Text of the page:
That’s the price of a return subway fare.
OK so I didn’t actually leave New York City but by visiting the Irish Hunger (also known as The Great Irish Famine or, particularly outside Ireland, the Irish Potato Famine) Memorial in the Battery Park City neighbourhood at the southwestern tip of Manhattan you are literally stepping onto a piece of Ireland.
Dwarfed by the surrounding buildings the landscaped plot uses stones brought in from each of Ireland’s counties, along with soil, and native vegetation from Ireland’s western coast. You’ll also see the ruins of an authentic Hunger-era cottage from County Mayo.
The ruined cottage on the plot reminded me of the abandoned buildings I came across with my brother Mike when we hiked the moors and fells of Northern England, Scotland and Eire many moons ago. These dwellings and other ruins always seemed to exude a certain poignancy that made us wonder why they had been abandoned.
The plot on which the cottage, winding path, and standing stones, are found is cantilevered above the sidewalk. This means that you might walk past it without realising what lies above your head.
When you visit you’ll enter from street-level via a limestone tunnel. The tunnel walls are covered in writings related to the Hunger. Take your time, read and reflect on them to get some appreciation of the context of the Hunger that claimed over a million people between 1845 and 1852. Approximately two million immigrated to the US between 1845 and 1860. Many settled in New York City, which today has the largest number of Irish-Americans of any city in the US.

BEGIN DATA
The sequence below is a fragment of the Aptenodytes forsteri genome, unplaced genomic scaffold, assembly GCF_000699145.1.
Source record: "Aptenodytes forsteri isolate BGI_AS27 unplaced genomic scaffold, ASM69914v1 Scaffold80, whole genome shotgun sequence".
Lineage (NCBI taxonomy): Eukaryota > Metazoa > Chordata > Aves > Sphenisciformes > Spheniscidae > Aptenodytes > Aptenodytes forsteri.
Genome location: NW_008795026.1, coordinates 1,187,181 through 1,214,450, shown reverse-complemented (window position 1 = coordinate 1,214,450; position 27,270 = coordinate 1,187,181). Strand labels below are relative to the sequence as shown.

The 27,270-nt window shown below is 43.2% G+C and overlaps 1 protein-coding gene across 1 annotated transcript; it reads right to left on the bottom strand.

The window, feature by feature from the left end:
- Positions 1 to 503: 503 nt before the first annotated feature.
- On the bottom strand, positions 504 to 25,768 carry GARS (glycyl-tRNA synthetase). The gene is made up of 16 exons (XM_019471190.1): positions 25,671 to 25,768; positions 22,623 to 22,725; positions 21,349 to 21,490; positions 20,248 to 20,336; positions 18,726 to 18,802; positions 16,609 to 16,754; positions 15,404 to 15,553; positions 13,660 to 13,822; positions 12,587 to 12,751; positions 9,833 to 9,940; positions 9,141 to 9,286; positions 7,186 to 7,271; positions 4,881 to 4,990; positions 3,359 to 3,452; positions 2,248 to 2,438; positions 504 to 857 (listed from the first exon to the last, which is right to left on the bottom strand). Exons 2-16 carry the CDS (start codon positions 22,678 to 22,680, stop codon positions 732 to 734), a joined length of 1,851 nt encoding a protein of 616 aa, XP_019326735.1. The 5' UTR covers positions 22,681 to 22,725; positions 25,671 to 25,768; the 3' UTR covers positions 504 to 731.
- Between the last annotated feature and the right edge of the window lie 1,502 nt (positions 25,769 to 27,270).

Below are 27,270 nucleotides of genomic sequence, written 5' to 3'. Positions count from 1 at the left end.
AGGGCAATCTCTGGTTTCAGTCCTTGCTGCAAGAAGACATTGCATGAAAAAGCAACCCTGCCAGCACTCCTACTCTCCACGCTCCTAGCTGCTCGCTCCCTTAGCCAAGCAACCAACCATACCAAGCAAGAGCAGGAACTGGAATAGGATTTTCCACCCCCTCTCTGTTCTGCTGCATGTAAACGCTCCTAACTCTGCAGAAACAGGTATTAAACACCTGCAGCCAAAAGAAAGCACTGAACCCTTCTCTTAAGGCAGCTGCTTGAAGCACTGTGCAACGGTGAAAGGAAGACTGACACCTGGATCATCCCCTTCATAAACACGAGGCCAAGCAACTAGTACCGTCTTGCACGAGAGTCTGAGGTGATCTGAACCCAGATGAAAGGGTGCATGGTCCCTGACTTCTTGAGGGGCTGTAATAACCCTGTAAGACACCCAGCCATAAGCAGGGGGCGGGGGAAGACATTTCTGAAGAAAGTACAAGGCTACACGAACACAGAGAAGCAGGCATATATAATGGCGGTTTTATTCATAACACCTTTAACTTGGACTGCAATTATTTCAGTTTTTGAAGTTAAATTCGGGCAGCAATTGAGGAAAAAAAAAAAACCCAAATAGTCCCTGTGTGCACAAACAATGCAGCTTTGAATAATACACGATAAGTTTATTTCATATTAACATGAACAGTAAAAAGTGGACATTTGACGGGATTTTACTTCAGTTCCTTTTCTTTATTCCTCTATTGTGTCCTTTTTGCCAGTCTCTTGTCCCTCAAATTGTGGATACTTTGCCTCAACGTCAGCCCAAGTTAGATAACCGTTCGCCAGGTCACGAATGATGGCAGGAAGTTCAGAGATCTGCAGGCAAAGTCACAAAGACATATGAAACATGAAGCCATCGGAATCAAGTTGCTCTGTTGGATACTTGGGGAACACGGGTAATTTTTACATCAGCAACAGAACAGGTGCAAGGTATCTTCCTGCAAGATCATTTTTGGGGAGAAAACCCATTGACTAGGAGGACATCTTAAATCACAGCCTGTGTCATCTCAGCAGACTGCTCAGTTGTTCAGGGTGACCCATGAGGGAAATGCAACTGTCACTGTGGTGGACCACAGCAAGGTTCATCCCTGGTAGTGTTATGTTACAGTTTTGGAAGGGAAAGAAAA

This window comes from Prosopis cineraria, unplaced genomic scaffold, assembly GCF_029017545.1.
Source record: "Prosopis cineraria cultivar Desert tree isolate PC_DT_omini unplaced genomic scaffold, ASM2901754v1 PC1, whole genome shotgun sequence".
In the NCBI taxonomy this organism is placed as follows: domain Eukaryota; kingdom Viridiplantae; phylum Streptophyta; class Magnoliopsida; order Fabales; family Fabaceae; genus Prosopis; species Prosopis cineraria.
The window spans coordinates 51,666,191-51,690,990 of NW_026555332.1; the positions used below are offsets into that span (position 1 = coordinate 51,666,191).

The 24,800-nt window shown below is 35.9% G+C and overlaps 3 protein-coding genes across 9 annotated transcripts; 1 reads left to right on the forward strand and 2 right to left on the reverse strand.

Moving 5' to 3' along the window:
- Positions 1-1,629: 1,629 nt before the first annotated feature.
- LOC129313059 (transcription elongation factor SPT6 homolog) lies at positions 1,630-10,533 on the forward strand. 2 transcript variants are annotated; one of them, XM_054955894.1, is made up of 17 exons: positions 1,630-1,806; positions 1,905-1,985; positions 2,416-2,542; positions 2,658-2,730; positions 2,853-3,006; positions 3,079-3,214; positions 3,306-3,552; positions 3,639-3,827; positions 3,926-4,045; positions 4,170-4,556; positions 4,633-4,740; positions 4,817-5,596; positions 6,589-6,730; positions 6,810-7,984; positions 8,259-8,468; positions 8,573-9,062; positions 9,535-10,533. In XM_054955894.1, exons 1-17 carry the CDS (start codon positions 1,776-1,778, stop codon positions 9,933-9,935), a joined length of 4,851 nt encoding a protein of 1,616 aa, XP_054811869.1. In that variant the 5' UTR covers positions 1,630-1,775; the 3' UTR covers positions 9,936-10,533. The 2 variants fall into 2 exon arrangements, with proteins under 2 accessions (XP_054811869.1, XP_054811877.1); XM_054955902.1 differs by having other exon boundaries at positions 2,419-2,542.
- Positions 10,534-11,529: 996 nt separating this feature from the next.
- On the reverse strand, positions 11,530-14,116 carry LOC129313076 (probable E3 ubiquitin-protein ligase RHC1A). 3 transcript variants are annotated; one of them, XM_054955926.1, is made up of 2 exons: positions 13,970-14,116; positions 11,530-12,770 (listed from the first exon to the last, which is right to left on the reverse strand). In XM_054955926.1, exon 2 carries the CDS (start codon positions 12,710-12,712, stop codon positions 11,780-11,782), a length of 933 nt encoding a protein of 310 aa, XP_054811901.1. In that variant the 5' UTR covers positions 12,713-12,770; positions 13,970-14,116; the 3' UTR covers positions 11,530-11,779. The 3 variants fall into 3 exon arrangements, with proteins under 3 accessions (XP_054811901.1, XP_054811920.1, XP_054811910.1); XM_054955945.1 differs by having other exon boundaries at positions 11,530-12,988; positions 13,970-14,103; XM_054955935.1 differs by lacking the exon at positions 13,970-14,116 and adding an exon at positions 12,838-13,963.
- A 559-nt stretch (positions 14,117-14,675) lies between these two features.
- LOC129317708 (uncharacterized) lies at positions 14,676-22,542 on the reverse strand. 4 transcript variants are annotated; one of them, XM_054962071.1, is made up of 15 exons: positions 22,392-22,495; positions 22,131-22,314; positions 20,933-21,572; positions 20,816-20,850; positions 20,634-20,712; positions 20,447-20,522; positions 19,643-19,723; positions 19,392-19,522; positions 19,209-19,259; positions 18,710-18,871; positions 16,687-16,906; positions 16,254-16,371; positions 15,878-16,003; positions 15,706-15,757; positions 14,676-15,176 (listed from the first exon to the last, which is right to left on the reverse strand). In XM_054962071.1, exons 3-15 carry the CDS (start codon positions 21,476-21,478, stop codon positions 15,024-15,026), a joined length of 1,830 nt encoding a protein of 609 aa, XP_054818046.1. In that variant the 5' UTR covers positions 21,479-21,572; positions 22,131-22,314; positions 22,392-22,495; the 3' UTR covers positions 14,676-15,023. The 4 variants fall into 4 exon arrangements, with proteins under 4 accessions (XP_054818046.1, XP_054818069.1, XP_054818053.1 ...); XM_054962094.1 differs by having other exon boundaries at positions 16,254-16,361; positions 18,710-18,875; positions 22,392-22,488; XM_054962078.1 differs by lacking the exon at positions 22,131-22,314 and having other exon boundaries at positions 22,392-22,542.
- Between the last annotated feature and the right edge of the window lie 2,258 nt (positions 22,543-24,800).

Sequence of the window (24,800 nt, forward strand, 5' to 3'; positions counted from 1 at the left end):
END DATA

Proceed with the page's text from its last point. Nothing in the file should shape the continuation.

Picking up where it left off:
The ships that carried Irish immigrants escaping the Hunger were referred to as ‘coffin ships’. Conditions on board were crowded and disease-ridden. Owners provided little food, water or living space. It was said that sharks could be seen following the ships because so many bodies were thrown overboard. Mortality rates of 30% were common.
Sculptures of the ships commemorate immigrants departing Ireland and arriving in the US. In the Sculpture Garden of the United Nations on First Avenue in Midtown Manhattan there is a 26-by-24-foot (8m-by-7m) bronze sculpture by Dublin-born sculptor John Behan entitled ‘Arrival’, which I’ve visited on more than one occasion.
The sculpture celebrates the Irish who traveled the world in search of a new life, the nations and countries that offered them a chance for a better life, and the contribution the Irish diaspora has made to societies throughout the world. Irish immigrants are depicted disembarking from a coffin ship along two gangplanks.
‘Arrival’ is a variation on Behan’s ‘Coffin Ship’, the National Famine Memorial at Murrisk, County Mayo, on the West Coast of Ireland. Mary Robinson, then the Irish President, unveiled the ‘Coffin Ship’ in 1997 for the 150th anniversary of the Irish Famine. The sculpture in Ireland, rather than celebrating the safe arrival of immigrants, conjures up the horror of the coffin ships through the symbolic representation of the ship’s rigging by skeletons and bones.
Visiting the Hunger Memorial in Battery Park City reminds you of the opportunities New York City offered the desperate Irish immigrants. It continues to be a place for new beginnings for millions of immigrants from all over the world. In return they contribute to the city’s amazing cultural diversity, economic activity (nearly one-third in 2011), and workforce (44 per cent in 2011).
Footnote: I am currently checking out what opportunities there are for visitors to the UN complex to visit the Sculpture Garden. I’ll post any details once I get them.